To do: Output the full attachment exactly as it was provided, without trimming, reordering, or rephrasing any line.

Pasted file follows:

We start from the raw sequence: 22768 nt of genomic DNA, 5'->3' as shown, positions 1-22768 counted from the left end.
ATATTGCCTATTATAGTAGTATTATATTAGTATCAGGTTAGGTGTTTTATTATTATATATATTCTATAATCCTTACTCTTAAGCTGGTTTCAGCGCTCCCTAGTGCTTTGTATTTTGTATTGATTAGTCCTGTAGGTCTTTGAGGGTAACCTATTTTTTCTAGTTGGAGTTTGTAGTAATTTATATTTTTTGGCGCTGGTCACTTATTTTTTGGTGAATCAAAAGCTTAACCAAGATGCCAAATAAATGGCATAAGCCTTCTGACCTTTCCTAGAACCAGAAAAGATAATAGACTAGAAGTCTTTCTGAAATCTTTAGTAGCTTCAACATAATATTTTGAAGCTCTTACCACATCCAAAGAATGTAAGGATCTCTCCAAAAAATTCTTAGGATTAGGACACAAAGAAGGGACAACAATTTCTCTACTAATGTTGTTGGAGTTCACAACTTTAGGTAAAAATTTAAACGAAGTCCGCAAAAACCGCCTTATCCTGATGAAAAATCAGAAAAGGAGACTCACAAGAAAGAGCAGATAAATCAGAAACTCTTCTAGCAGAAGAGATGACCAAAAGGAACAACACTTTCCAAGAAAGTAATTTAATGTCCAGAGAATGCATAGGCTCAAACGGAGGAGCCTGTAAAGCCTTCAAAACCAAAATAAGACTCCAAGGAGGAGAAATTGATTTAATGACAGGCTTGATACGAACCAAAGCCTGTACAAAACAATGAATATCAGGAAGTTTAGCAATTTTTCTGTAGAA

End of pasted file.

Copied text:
We start from the raw sequence: 22768 nt of genomic DNA, 5'->3' as shown, positions 1-22768 counted from the left end.
ATATTGCCTATTATAGTAGTATTATATTAGTATCAGGTTAGGTGTTTTATTATTATATATATTCTATAATCCTTACTCTTAAGCTGGTTTCAGCGCTCCCTAGTGCTTTGTATTTTGTATTGATTAGTCCTGTAGGTCTTTGAGGGTAACCTATTTTTTCTAGTTGGAGTTTGTAGTAATTTATATTTTTTGGCGCTGGTCACTTATTTTTTGGTGAATCAAAAGCTTAACCAAGATGCCAAATAAATGGCATAAGCCTTCTGACCTTTCCTAGAACCAGAAAAGATAATAGACTAGAAGTCTTTCTGAAATCTTTAGTAGCTTCAACATAATATTTTGAAGCTCTTACCACATCCAAAGAATGTAAGGATCTCTCCAAAAAATTCTTAGGATTAGGACACAAAGAAGGGACAACAATTTCTCTACTAATGTTGTTGGAGTTCACAACTTTAGGTAAAAATTTAAACGAAGTCCGCAAAAACCGCCTTATCCTGATGAAAAATCAGAAAAGGAGACTCACAAGAAAGAGCAGATAAATCAGAAACTCTTCTAGCAGAAGAGATGACCAAAAGGAACAACACTTTCCAAGAAAGTAATTTAATGTCCAGAGAATGCATAGGCTCAAACGGAGGAGCCTGTAAAGCCTTCAAAACCAAAATAAGACTCCAAGGAGGAGAAATTGATTTAATGACAGGCTTGATACGAACCAAAGCCTGTACAAAACAATGAATATCAGGAAGTTTAGCAATTTTTCTGTAGAA